This site displays ads to assist in offsetting our expenses in bringing you this information. If you have an ad blocker, we would appreciate it if you would disable it while visiting us.

Fergus ANDERSON died early in April, 1880, at his residence in Venice, from general debility, aged eighty-three years. His death had been expected for some time, as he had gradually become very weak. The life of Fergus ANDERSON stands out prominently in Butler County history. His period of greatest activity in political affairs extended from 1828 to 1840. These times are beyond the recollection of men now approaching middle life, but are not forgotten by hundreds of our older citizens, who are more identified with the past than the present.

 

Fergus ANDERSON came of good stock. His father was Issac ANDERSON, mentioned elsewhere in this book. Fergus was the second oldest son, and was born in Cincinnati June 14, 1797. He was married to Miss Mary DICK, daughter of Samuel DICK, an old associate pioneer of Isaac ANDERSON, June 28, 1821. Fergus was brought up to the business of farming, and after he was married settled on a farm on Indian Creek, near the residence of his father. In 1828 he was sent to the Legislature. He served two years, and was then elected to the senate, where he stayed the same length of time. In 1835 he was chosen a justice of the peace in Ross Township, in which office he served until he was elected associate judge of Butler County by the Legislature. This office he retained seven years. For many years he was also president of the board of trustees of Miami University, and a member of the county agricultural board. In all these varied capacities he served the public faithfully and well. In middle life Mr. ANDERSON was a wealthy man, but he gave much money to his married sons, and two of them dying, many thousands of dollars went out of the home estate, and he finally found himself in embarrassed circumstances-principally through these means.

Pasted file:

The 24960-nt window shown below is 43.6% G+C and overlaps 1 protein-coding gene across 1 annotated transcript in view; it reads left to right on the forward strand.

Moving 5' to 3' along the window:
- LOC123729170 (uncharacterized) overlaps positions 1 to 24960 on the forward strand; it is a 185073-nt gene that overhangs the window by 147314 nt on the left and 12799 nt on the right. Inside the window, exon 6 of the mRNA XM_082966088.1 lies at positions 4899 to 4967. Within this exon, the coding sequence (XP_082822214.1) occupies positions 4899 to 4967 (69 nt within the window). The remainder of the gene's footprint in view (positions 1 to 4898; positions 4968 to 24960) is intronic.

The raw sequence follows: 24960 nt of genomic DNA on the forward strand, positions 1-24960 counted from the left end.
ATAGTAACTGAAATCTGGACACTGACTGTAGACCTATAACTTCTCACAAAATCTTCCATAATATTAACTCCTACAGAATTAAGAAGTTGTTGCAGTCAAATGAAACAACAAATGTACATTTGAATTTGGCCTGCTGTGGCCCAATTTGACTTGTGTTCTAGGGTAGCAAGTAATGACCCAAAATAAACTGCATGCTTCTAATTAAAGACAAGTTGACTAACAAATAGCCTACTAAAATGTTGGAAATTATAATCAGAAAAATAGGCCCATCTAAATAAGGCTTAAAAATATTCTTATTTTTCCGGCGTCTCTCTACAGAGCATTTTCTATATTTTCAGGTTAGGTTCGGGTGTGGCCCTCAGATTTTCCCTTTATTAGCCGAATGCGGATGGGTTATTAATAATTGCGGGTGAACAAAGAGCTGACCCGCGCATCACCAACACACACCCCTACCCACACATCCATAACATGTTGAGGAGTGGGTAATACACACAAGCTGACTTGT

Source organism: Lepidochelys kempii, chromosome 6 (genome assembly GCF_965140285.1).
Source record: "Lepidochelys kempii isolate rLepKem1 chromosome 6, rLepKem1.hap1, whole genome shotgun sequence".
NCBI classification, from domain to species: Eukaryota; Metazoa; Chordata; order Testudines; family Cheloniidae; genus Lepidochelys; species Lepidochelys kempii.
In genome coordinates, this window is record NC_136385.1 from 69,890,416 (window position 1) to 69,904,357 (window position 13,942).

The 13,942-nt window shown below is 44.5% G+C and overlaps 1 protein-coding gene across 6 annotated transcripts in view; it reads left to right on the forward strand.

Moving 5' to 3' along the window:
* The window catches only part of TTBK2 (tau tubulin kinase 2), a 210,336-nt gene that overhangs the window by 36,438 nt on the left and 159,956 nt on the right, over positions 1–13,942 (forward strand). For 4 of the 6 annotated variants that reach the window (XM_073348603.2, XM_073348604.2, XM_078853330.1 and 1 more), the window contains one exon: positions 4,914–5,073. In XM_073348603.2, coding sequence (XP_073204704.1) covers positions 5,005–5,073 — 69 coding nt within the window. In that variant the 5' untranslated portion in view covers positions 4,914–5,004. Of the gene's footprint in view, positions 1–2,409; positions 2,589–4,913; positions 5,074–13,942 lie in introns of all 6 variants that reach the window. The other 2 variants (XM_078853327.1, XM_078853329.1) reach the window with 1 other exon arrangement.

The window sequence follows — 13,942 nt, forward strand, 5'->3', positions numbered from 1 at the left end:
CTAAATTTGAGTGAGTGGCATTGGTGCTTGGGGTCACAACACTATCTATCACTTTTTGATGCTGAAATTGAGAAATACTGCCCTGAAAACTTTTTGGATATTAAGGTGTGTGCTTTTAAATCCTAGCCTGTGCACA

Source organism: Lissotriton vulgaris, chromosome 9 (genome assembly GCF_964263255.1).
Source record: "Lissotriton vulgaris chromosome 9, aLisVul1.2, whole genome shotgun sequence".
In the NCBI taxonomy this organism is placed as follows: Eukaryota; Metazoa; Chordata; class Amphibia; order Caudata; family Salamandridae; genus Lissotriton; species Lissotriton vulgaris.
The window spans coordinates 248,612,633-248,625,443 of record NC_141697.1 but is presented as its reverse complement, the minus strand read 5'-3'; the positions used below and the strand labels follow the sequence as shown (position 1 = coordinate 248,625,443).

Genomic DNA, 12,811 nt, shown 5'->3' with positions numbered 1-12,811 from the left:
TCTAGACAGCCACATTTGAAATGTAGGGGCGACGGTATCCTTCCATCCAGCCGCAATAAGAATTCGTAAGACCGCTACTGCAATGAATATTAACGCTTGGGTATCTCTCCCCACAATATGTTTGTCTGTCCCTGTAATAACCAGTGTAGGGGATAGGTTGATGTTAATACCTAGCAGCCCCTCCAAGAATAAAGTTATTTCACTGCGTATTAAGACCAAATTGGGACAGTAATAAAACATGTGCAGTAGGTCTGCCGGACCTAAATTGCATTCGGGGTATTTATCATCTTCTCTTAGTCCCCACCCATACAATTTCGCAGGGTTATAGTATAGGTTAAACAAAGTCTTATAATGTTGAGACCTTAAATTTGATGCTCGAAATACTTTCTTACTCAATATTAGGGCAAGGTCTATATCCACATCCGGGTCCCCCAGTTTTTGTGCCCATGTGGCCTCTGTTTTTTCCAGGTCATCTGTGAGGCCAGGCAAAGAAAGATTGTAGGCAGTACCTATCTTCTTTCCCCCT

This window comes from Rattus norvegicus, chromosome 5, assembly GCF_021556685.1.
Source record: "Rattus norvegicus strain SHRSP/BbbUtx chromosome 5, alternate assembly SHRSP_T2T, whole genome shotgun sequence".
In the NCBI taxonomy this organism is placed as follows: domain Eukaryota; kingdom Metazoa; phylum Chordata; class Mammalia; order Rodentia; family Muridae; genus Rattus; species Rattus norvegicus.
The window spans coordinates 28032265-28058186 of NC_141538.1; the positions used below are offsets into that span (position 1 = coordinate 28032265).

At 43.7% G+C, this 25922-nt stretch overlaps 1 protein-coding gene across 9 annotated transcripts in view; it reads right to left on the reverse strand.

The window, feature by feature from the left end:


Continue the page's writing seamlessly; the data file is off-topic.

In disposition his principal characteristics were his kindness of heart and gentleness. Enemies he had none, while his friends, especially among the older generation now living, could be numbered by hundreds.

 

 

A History and Biographical Cyclopaedia of Butler County Ohio, With Illustrations and Sketches of its Representative Men and Pioneers Cincinnati Ohio. Western Biographical Publishing Company, 1882.